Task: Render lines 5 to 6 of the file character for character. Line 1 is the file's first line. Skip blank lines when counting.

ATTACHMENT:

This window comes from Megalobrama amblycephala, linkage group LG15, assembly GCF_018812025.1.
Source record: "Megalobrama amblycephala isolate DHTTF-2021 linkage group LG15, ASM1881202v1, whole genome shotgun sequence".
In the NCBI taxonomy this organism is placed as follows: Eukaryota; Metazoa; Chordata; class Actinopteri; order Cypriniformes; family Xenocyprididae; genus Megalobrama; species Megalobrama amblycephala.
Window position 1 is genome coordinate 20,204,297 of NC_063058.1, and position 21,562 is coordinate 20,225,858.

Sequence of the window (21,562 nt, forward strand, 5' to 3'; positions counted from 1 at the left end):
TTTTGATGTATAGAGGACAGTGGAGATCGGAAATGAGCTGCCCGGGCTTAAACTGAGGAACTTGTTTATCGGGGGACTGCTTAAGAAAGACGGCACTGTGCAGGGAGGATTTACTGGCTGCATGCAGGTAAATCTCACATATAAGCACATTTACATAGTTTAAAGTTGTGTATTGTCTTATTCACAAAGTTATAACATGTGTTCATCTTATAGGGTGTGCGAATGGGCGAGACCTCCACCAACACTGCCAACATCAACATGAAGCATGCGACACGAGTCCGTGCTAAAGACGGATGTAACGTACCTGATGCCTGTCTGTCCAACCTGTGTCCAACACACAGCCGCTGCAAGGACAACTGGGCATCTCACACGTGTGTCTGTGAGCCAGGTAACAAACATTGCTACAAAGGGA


Sequence of the window (21,562 nt, forward strand, 5' to 3'; positions counted from 1 at the left end):
TTTTGATGTATAGAGGACAGTGGAGATCGGAAATGAGCTGCCCGGGCTTAAACTGAGGAACTTGTTTATCGGGGGACTGCTTAAGAAAGACGGCACTGTGCAGGGAGGATTTACTGGCTGCATGCAGGTAAATCTCACATATAAGCACATTTACATAGTTTAAAGTTGTGTATTGTCTTATTCACAAAGTTATAACATGTGTTCATCTTATAGGGTGTGCGAATGGGCGAGACCTCCACCAACACTGCCAACATCAACATGAAGCATGCGACACGAGTCCGTGCTAAAGACGGATGTAACGTACCTGATGCCTGTCTGTCCAACCTGTGTCCAACACACAGCCGCTGCAAGGACAACTGGGCATCTCACACGTGTGTCTGTGAGCCAGGTAACAAACATTGCTACAAAGGGA